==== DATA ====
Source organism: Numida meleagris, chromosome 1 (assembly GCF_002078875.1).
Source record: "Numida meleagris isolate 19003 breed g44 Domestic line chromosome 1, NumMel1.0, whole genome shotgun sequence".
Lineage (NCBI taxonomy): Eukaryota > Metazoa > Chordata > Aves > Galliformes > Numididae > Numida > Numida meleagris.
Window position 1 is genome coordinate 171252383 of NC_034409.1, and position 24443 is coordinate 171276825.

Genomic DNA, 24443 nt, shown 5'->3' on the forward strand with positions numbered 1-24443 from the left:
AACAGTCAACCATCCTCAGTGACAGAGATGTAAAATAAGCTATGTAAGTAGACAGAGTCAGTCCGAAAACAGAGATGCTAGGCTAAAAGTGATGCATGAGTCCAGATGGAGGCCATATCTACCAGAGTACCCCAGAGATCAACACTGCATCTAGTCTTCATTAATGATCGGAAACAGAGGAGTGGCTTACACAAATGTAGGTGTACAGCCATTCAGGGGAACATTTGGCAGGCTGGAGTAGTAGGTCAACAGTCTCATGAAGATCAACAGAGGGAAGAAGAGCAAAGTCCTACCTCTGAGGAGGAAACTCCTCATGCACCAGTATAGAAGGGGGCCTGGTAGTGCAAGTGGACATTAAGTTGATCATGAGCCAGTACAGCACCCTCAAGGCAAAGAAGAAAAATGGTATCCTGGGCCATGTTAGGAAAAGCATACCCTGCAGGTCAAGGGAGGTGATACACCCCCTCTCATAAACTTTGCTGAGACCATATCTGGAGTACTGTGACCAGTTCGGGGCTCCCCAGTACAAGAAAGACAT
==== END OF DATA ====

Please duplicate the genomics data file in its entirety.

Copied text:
Source organism: Numida meleagris, chromosome 1 (assembly GCF_002078875.1).
Source record: "Numida meleagris isolate 19003 breed g44 Domestic line chromosome 1, NumMel1.0, whole genome shotgun sequence".
Lineage (NCBI taxonomy): Eukaryota > Metazoa > Chordata > Aves > Galliformes > Numididae > Numida > Numida meleagris.
Window position 1 is genome coordinate 171252383 of NC_034409.1, and position 24443 is coordinate 171276825.

Genomic DNA, 24443 nt, shown 5'->3' on the forward strand with positions numbered 1-24443 from the left:
AACAGTCAACCATCCTCAGTGACAGAGATGTAAAATAAGCTATGTAAGTAGACAGAGTCAGTCCGAAAACAGAGATGCTAGGCTAAAAGTGATGCATGAGTCCAGATGGAGGCCATATCTACCAGAGTACCCCAGAGATCAACACTGCATCTAGTCTTCATTAATGATCGGAAACAGAGGAGTGGCTTACACAAATGTAGGTGTACAGCCATTCAGGGGAACATTTGGCAGGCTGGAGTAGTAGGTCAACAGTCTCATGAAGATCAACAGAGGGAAGAAGAGCAAAGTCCTACCTCTGAGGAGGAAACTCCTCATGCACCAGTATAGAAGGGGGCCTGGTAGTGCAAGTGGACATTAAGTTGATCATGAGCCAGTACAGCACCCTCAAGGCAAAGAAGAAAAATGGTATCCTGGGCCATGTTAGGAAAAGCATACCCTGCAGGTCAAGGGAGGTGATACACCCCCTCTCATAAACTTTGCTGAGACCATATCTGGAGTACTGTGACCAGTTCGGGGCTCCCCAGTACAAGAAAGACAT